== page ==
How to Translate

You can help improving our translations at Hosted Weblate. You don’t even need an account.

We regularly import the improved translations into the Nicotine+ GitHub repository, especially before a new Nicotine+ release.

Look around in the Weblate interface, there are quite a few very practical options.

Automatic Translations

This will translate all strings that haven’t been edited yet.

In the menu “Tools → Automatic translations”, select “Automatic translation mode → Add as needing edit”, “Search filter → Not translated strings” and “Machine translations → Google Translate”

After letting it run for a while, say 20 minutes, it should have finished and added a halfway decent translation for your language.

Now you can continue with translating by pressing a fitting item in the “String Status”.

Automatic Suggestions

Whilst translating in normal mode, you can select “Automatic Suggestions,” this is great to see the proposed translations from various translation services. Google Translate works very well, but you might find other translations that are more to the point.

Zen Mode

In Zen mode you can check and improve all items you have selected.

Search and Replace

Using consistent terms for the same things makes the translation easier to understand. You may also find that some words are mistranslated by the engines, for example “shares” is often translated as “shares from the stockmarket” and not as in “sharing files and directories”.

You can use the “Search and Replace” tool to help you with that.

Testing Updated Translations

After translating, you can test your translation by running Nicotine+ with the new translations.

Nicotine+ will first try to find your translation files in your project folder, which is particularly useful for testing translations from the git source tree or if your are using the Python virtualenv framework.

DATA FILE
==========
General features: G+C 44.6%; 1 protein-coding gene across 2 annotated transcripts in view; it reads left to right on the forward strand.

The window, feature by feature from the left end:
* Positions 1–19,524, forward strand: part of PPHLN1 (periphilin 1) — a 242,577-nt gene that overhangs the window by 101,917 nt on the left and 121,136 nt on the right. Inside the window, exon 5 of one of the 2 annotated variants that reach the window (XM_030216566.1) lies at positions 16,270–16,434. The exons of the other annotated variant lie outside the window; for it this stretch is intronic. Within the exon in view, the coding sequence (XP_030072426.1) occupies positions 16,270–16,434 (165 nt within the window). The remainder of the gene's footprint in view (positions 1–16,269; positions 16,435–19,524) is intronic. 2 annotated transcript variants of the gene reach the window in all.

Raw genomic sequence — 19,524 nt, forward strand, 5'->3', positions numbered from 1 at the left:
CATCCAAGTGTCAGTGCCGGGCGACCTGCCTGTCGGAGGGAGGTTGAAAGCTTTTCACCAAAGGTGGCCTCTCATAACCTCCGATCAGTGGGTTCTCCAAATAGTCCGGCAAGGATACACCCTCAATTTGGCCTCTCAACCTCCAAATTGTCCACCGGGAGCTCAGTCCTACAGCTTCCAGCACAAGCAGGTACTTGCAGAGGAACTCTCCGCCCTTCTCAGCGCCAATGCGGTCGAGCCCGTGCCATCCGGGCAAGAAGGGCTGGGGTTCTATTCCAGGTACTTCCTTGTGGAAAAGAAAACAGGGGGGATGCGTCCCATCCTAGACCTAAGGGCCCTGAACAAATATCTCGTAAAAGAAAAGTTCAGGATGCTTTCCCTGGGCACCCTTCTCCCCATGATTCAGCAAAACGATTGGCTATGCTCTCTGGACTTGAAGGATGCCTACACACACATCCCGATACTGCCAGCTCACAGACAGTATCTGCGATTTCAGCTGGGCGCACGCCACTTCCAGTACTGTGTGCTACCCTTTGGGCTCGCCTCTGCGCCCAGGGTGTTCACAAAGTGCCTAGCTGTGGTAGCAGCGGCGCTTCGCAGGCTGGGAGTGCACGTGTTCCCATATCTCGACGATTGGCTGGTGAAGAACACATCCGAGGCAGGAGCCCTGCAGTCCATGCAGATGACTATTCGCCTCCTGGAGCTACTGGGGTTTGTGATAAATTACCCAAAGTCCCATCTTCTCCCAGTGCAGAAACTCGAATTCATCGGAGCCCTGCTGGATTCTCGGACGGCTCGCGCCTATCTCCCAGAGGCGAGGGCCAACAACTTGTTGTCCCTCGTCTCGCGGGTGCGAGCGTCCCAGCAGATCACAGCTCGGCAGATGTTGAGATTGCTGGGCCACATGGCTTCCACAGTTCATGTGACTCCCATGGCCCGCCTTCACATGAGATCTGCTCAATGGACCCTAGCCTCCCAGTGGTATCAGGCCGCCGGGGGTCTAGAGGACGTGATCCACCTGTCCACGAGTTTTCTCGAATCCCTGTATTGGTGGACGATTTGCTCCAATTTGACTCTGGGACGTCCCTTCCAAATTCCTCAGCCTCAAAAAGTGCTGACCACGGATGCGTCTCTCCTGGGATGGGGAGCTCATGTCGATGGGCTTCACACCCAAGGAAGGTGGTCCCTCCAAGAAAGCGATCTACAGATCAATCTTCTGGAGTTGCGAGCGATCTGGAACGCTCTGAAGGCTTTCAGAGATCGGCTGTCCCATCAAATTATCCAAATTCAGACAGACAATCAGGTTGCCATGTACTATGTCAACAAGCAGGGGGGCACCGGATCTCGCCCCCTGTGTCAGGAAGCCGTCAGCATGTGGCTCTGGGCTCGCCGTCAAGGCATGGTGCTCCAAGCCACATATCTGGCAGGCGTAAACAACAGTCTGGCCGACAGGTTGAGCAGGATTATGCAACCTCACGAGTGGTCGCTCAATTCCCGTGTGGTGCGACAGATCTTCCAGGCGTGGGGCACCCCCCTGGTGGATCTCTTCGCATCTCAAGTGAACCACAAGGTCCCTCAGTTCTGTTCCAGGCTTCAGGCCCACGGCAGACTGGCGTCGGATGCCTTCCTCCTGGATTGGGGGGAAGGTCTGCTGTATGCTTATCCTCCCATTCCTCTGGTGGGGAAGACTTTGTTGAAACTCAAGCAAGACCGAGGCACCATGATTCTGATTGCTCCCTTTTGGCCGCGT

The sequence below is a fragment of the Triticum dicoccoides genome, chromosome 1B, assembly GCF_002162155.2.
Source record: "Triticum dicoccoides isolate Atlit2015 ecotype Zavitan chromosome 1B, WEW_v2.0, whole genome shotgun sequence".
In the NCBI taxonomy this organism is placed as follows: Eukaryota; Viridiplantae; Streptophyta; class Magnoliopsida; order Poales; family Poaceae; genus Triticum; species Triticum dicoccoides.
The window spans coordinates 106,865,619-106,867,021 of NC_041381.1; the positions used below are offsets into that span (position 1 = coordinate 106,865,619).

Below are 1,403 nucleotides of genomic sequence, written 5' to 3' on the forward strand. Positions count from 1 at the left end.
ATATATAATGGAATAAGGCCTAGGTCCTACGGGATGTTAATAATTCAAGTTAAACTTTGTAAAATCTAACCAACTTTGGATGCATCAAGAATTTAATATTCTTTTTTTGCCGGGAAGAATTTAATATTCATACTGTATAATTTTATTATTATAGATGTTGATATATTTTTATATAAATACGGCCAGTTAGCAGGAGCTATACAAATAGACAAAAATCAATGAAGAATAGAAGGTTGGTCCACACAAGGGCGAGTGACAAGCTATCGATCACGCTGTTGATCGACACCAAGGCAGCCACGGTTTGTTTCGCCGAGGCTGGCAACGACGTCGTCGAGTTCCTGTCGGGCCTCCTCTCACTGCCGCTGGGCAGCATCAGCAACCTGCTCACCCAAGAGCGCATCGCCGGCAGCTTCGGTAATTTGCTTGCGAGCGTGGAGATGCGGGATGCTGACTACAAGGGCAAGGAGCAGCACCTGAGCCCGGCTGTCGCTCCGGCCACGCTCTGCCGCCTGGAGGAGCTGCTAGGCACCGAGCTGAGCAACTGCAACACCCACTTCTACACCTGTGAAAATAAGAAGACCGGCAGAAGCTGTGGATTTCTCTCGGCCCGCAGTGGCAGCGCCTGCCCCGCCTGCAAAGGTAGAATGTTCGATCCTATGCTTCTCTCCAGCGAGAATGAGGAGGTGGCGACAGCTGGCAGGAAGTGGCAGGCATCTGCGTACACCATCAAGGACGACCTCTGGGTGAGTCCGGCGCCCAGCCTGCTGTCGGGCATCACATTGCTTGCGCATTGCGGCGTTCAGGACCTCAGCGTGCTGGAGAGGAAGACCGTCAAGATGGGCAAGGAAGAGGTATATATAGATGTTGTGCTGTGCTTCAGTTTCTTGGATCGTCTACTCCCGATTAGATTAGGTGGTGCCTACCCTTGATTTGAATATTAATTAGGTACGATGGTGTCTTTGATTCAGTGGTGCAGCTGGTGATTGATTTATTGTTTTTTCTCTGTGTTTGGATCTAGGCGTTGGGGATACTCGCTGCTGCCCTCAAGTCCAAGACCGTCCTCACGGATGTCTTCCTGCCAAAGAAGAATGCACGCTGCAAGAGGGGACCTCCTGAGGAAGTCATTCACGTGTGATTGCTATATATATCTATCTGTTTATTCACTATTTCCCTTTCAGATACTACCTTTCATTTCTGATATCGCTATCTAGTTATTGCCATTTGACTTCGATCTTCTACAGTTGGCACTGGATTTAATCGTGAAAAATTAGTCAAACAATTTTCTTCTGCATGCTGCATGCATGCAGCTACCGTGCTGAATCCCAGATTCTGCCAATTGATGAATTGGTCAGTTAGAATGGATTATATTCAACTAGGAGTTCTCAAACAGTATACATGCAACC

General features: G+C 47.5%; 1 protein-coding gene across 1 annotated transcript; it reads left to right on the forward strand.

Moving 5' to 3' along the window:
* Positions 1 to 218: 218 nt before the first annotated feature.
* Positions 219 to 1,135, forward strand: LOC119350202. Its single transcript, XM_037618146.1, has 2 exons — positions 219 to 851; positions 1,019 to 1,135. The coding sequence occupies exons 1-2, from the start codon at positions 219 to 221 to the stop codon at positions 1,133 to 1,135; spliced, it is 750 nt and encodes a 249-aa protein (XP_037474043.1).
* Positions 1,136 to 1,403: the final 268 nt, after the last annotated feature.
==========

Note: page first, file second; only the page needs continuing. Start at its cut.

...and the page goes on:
In order to use the updated translations when running Nicotine+ from your project folder, you need to generate .mo files by running:

python3 build

The newly generated files will end up in the mo/ folder.

If Nicotine+ doesn’t find the .mo files in your project folder, it will fall back to searching in your system locale path, which is OS specific. A GNU/Linux distribution package will install the files in the system locale path.

Testing Different Languages

Nicotine+ will try to autodetect your language based on what locale you are using. For testing purposes Nicotine+ can be forced to use another language. You can do this by specifying a locale before starting Nicotine+, e.g.:

Adding Yourself to Translators

If you want you can add yourself to and the credits list in Help → About: pynicotine/gtkgui/ui/dialogs/about.ui. Add yourself to the top of matching section and then create a PR (pull request).

Updating Translation Template

This part is relevant for developers.

The translation template file po/nicotine.pot should be updated after modifying strings in the codebase. To update the template, run the following command:

python3 po/